Cinco de Mayo

José López Zamorano | La Red Hispana 
Photo Credit: José López Zamorano

Mexicans know at an early age that Cinco de Mayo is one of the great heroic feats of the Mexican people, a symbolic date commemorating the historical victory of General Ignacio Zaragoza and his patriotic army against the invading French army in the central state of Puebla in 1862.

But in the last 158 ​​years, the celebration of La Batalla de Puebla has become not only a deeply binational celebration between Mexico and the United States, but essentially a celebration of Hispanidad, a recognition of the roots common that connect us and the unique contributions of Hispanics to the culture, economy, and diversity of the United States.

Like presidents Benito Juárez and Abraham Lincoln at that time confronted existential challenges for the integrity and future of their nations, our people and the humanity is currently facing a major challenge with the COVID-19 pandemic, which again, exposes the best of us: our infinite will to fight against adversity, in any of its forms.

Here we have recognized the great anonymous heroes of this new battle, whom we find and honor wherever we turn: in hospitals, ambulances, farm fields, supermarkets. All those who risk their own life 24 hours a day to save those of others.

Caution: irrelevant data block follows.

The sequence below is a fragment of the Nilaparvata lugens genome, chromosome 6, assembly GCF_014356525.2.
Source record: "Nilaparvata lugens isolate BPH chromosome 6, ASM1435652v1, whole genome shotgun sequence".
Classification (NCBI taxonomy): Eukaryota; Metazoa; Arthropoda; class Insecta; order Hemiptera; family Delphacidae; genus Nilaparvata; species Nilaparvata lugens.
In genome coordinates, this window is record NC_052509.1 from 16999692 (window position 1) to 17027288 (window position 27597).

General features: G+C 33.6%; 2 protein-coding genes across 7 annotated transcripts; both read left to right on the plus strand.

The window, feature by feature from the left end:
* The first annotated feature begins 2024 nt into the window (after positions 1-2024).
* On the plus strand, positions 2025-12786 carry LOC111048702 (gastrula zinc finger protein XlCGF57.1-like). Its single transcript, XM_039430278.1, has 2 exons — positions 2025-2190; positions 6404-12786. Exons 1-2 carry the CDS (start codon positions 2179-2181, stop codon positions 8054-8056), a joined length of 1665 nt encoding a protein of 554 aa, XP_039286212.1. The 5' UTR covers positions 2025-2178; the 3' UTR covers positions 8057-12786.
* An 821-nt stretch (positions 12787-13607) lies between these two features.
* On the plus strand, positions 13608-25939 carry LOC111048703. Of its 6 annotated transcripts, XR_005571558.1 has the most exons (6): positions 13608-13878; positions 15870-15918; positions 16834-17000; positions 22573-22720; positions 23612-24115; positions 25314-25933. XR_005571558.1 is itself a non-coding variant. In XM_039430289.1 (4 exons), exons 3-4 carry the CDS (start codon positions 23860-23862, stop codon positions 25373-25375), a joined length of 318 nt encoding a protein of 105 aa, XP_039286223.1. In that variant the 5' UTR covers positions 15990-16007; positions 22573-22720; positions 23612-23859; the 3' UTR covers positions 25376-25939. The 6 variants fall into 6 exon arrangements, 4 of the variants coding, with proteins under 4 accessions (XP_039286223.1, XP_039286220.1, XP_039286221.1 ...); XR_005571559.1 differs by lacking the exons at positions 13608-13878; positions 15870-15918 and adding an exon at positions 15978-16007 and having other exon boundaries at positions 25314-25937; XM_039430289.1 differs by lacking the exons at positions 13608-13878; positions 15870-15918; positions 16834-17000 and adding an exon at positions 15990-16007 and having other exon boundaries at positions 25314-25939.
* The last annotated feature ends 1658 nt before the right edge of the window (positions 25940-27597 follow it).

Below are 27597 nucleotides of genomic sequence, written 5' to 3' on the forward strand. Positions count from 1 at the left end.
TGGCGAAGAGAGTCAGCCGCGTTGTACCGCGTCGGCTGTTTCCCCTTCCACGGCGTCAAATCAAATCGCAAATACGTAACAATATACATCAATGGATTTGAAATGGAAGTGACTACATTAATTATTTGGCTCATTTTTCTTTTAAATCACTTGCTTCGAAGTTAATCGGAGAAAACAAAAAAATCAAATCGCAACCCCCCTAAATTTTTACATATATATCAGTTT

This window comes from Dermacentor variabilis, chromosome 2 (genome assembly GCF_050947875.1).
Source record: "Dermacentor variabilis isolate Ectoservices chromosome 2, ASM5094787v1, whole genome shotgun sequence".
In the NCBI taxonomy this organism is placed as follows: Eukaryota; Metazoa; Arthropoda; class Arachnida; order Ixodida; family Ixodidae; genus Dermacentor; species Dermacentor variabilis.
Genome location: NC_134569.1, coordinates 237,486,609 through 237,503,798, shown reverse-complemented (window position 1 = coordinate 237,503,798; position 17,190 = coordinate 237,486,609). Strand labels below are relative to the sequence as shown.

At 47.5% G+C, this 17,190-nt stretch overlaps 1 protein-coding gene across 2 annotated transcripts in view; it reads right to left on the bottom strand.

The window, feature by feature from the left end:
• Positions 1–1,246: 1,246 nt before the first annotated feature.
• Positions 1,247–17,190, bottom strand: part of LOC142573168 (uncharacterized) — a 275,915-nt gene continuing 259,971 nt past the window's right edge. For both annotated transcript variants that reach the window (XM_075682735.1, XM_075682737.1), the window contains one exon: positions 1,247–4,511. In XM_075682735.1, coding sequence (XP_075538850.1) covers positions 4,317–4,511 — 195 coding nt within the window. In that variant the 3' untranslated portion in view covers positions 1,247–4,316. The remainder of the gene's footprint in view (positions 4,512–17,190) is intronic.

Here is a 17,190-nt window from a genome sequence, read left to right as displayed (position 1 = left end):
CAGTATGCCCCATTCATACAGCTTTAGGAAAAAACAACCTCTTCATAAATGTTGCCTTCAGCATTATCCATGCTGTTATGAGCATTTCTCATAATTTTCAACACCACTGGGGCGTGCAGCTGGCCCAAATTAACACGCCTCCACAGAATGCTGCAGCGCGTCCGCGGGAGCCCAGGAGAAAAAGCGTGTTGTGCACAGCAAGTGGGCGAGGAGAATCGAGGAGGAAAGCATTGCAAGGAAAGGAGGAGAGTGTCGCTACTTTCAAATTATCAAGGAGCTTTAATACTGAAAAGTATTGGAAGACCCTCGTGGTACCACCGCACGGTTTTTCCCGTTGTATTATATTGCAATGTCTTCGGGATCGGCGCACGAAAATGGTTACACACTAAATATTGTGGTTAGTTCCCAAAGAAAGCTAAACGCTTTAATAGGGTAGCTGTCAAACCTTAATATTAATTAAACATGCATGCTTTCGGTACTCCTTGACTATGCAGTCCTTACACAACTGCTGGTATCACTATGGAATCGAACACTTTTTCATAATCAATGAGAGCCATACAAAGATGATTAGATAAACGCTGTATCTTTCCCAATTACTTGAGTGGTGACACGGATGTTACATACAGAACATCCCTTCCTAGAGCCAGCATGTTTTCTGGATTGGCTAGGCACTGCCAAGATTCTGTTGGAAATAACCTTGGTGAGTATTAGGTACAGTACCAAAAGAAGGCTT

But this Cinco de Mayo is more meaningful than ever – focusing on a group of unique Hispanics and Hispanics who are in the front row of the battlefield and that, despite living in total uncertainty about their life and future, show us a spirit and dedication that deserve to be recognized and protected.

Of course, I am referring to our DACA beneficiaries and our TPS beneficiary siblings. A total of 202,500 “DREAMers” and 131,300 “tepesians” belong to the army of essential workers who take risks daily against a common enemy.

Of that total, about 29,000 DREAMers and 11,000 tepesians work in the health sector, as doctors, nurses, and custodial services. And thousands more are working tirelessly from their own trenches as teachers, teachers, or vital service workers.

As explained by dreamer Karen Reyes, a dedicated schoolteacher and daughter of an undocumented mother who has also been affected in the workplace by the pandemic, “This is not only my story; it is the story of my mother and of people like her.”

What better celebration of Cinco de Mayo and Mother’s Day, than to provide all exceptional DACA and TPS patriots working in essential activities the security and certainty they deserve, extending their stay and work permits.

Or better yet, passing in the Senate the bill that opens the door to a permanent solution. They have been and continue to live up to the circumstances, now it is up to political leaders to do the same.

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